One of the most common sorts of ‘improved’ distempers were the primitive emulsions known as Oil-Bound Distemper, Casein-Bound Distemper or more properly Water Paint. Note here the use of the word ‘emulsion’ to indicate a mixture of two liquids that normally cannot be combined – such as oil and water. It may come as a shock to learn of the very fine line between a bound distemper or water paint and an emulsion paint, as found on the shelves of many builders’ merchants.
By “oil-bound”, it is meant that the paint was an oil-water-emulsion, in much the same way that milk is. Water and oil were combined with a solution of soap or a caustic alkali (such as lime) which saponified the oil, and the mixture was agitated until the oil broke down into tiny globules which remained in suspension as an emulsion.
These early emulsion paints were generally supplied in a stiff paste, which was thinned with water to a brushable consistency for application. On evaporation of the water, the paint dried to a porous film, with the glue – often in the form of casein – acting as a temporary binder during the drying of the oil, which finally hardened the film so that it became moderately wipeable. One of these early brands, Alabastine, was also used as a plaster filler – a questionable advantage as far as a paint goes.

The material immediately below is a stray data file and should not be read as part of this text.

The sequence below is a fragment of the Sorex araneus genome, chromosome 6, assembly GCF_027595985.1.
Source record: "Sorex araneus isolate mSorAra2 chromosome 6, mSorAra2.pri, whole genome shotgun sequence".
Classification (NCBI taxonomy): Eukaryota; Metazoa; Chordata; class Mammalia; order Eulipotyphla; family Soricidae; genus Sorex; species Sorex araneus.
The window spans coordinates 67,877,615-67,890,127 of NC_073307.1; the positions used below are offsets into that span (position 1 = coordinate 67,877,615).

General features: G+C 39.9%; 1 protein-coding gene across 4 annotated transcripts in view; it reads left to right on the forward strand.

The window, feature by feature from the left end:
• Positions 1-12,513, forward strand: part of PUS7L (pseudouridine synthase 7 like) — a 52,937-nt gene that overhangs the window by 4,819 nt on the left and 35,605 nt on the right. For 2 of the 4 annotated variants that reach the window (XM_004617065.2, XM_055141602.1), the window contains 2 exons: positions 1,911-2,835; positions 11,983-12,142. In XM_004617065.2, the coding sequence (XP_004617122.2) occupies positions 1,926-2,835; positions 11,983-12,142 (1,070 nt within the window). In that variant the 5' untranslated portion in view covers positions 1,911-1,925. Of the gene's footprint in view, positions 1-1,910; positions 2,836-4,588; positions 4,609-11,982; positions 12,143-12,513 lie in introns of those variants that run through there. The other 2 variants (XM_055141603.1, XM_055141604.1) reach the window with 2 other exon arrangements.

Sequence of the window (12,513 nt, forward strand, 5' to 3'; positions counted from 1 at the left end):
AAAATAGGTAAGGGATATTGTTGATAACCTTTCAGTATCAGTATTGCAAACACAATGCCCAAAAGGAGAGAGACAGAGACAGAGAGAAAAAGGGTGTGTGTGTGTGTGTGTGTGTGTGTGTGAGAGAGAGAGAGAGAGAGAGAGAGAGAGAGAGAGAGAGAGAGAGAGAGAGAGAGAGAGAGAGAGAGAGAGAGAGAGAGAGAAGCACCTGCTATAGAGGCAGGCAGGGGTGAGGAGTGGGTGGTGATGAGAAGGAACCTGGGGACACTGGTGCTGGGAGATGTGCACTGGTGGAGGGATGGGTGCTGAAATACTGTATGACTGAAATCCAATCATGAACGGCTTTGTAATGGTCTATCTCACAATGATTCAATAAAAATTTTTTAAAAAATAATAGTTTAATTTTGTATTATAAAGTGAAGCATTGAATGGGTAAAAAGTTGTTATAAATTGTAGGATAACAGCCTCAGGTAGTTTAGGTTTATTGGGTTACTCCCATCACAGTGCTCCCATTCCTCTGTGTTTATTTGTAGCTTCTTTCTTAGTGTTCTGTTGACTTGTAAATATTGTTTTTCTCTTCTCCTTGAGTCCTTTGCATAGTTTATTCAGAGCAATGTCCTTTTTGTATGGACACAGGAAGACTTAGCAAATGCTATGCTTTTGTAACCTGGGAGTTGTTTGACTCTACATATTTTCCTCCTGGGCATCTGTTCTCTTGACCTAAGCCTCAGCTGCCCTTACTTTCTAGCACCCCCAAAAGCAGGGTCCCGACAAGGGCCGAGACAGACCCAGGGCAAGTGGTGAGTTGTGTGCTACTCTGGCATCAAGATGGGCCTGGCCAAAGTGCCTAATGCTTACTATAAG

The current trend for labelling or referring to these primitive emulsion paints as distemper is storing a problem for the future. Lulled into thinking that the substrate can breathe under an historically appropriate and pleasingly matt coating it is frequently specified or employed by well-meaning house-owners. Unfortunately, these early form of emulsions had a number of weaknesses. Certainly they had a matt finish and some did have a degree of permeability to moisture, however they did not have the key advantage of soft distemper, and that is its reversibility.